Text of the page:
The End of the Fringe: Scattered.

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Autumn is already leaning over Edinburgh, very gently but nonetheless with a discernible pressure. The end of the Fringe always comes with its own deathly majesty. The Fringe begins just after the height of summer, when the sunshine can still be as bright as crystal, when the rain is peppery and frolicsome, when there is a colourful gaiety all over the city. By the end, the days are darkening at nine and there is already a chill in the air, like a wandering, exploratory paw tapping at your neck. By the end, your mind is turning to autumn, to the autumn Semester, to more layers of clothing and thicker blankets on the bed. The Fringe always ends after summer has died but before we have finished mourning.

***

Tychy@ the Fringe is still haunted by a play called “Lorca is Dead,” which was performed by Belt Up Theatre in 2010. By a stroke of luck, I had chosen this play for my final review of the Fringe, and it was the perfect choice. “Lorca is Dead” consisted of a brilliant anarchistic lament about the execution of the poet Federico García Lorca during the Spanish civil war. The play featured a standout performance by James Wilkes as the sellout Surrealist Salvador Dali. The whole experience seemed to magnificently encapsulate the painful death of the Fringe and my sharp, ultimate sense of its horrible temporariness. The analogy might have worked better had I not felt the need to explain it so rigorously. But this was sixty years ago, back in 2010, and I was greatly more immature as a writer in those days.

So every year I set out to find a play which is equally evocative of the end of the Fringe. It needs to involve a story which features death or decline as a major theme. It absolutely cannot be a bad play, because it would never do to end the Fringe on a bad play. Even today, however, I cannot just pluck a good play out of the air. Yet even more crucially, it cannot be too good a play. What’s the use of suddenly becoming passionate about a production when the cast has gone home, there is nobody left to glue together into an audience, and the theatre is once again a disused cellar?

Triptych Theatre’s “Scattered,” a play about a family who are coping with the death of their patriarch, fails on the last front. It is a genuinely exhilarating piece of theatre. It is perhaps made more so by its young cast and its status as the debut production from a new company. I am cursing myself for discovering it so late.

The play is devised rather than written. I got on so well with it because I had engaged with it from the beginning as a farce. I could tell that if you tried to invest anything in these characters, then you would lose it all. The story ducks and bobs about. There are initially lots of sharp and well-delivered lines, or even just physical details. Horseplay with a relative’s ashes might supply the standard material for a farce, but the focus of this story moves constantly forward in deft steps. If the father’s instructions about the disposal of his ashes had for a long time seemed like the central plotline, it is next dismissed as fatuous and then it is gone altogether, with a kind of airless pop.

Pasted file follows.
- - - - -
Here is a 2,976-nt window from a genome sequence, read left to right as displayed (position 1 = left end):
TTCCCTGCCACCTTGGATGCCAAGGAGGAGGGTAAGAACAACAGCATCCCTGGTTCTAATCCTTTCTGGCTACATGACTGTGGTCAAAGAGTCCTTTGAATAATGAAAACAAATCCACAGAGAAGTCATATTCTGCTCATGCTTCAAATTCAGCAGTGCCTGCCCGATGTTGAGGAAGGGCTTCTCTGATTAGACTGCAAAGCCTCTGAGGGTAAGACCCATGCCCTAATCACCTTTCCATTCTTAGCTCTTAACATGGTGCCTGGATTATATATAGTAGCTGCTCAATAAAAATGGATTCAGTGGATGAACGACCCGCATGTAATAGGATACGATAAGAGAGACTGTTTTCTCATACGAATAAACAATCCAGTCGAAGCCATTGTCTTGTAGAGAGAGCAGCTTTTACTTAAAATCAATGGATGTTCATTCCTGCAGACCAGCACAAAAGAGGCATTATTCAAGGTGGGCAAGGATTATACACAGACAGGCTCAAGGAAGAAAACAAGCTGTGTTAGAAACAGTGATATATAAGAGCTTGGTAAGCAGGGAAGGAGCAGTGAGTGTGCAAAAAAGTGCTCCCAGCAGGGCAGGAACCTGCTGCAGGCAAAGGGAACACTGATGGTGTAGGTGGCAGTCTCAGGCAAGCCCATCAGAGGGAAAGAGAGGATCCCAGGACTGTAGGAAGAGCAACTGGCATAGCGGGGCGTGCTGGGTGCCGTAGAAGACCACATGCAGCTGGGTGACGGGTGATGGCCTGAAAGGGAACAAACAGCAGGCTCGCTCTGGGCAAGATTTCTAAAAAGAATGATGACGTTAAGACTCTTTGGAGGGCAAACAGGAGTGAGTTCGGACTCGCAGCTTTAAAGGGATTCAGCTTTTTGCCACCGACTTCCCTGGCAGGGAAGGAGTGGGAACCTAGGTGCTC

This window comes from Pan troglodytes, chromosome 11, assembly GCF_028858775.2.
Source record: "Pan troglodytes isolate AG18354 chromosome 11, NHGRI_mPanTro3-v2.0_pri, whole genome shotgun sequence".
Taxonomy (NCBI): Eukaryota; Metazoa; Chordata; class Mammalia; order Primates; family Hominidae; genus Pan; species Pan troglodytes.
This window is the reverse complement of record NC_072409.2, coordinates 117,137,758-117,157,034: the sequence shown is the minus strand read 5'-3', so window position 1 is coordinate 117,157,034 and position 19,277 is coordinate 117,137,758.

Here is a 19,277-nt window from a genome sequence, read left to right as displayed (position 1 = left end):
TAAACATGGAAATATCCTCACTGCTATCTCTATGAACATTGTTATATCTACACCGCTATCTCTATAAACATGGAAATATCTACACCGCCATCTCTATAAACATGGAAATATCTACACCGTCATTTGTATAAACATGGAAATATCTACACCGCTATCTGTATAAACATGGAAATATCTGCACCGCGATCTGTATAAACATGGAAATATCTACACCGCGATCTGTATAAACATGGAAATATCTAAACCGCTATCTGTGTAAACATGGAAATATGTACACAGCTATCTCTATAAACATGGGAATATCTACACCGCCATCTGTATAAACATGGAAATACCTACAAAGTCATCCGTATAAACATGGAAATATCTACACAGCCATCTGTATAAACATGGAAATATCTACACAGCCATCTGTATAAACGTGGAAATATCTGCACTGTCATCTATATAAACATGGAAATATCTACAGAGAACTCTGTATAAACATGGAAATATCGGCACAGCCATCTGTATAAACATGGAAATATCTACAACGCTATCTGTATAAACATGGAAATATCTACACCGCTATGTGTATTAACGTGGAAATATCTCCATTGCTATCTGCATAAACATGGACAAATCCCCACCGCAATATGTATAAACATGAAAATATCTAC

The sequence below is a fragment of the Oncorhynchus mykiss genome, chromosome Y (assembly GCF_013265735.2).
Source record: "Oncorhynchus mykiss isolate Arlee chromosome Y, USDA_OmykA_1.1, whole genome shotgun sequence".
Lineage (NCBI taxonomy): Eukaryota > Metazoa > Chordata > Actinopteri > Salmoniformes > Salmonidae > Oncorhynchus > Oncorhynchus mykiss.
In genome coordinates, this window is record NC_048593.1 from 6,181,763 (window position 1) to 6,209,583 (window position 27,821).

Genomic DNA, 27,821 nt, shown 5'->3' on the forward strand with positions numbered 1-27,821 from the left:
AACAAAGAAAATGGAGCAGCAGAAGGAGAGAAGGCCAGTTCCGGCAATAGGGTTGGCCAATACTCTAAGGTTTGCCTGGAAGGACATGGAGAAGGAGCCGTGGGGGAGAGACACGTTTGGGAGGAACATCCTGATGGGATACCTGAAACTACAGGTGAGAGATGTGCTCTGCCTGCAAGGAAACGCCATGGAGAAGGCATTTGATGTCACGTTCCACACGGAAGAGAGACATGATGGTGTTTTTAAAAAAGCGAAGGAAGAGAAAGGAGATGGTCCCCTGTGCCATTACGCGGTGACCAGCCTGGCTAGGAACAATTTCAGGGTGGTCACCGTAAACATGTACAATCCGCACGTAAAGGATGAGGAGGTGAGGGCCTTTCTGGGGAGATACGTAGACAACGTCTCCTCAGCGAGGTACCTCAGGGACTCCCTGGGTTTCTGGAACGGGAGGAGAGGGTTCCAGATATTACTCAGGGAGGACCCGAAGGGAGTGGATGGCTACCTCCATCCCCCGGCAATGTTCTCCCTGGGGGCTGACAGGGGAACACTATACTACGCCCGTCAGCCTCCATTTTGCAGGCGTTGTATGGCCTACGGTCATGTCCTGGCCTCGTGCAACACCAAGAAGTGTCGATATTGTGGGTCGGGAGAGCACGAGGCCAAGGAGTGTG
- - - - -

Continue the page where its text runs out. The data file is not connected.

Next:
So “Scattered” makes stealthy calculations in its timing and the effect is sweeping and dramatic. But the play is also richly lurid as well. Jake (Michael Parker) and Nicky (Sally Paffett) are ghastly middle-class twits who remain apparently unphased by their father’s death. It seems simply not to have occurred to them to grieve. When a long-lost brother (Benny Ainsworth) appears on the scene, they react with a shocking absence of curiosity towards him. They might look sympathetic because they are so fresh and chatty, but they are little more than cannibals. The final revelation about Jake was unexpected but, upon reflection, hardly a surprise.

So Triptych Theatre is now a priority. Next year their production will be the very first thing that I review.

***

I believe that she is called Christina. She told me that she had retired over fifteen years ago, and so she must be today some distance into her seventies.

She comes to the Fringe every year. Last year, though, she was absent. This year she was back again, but on a wheeled walker. She had had a fall last summer and there had been other medical problems.

She normally lives in San Francisco. In a queue at the Pleasance Dome, on one of the first days of this year’s Fringe, she was chatting quite merrily to me about the forest fires which were wandering around near to her home. For this reason, she is happy on damp days at the Fringe.

So despite her age, despite the medication that she takes, despite the walker, despite the insolence that disabled people encounter routinely at Fringe venues, she still manages to see three Fringe shows every day, mostly at the Pleasance and the Traverse.

What an inspiration!

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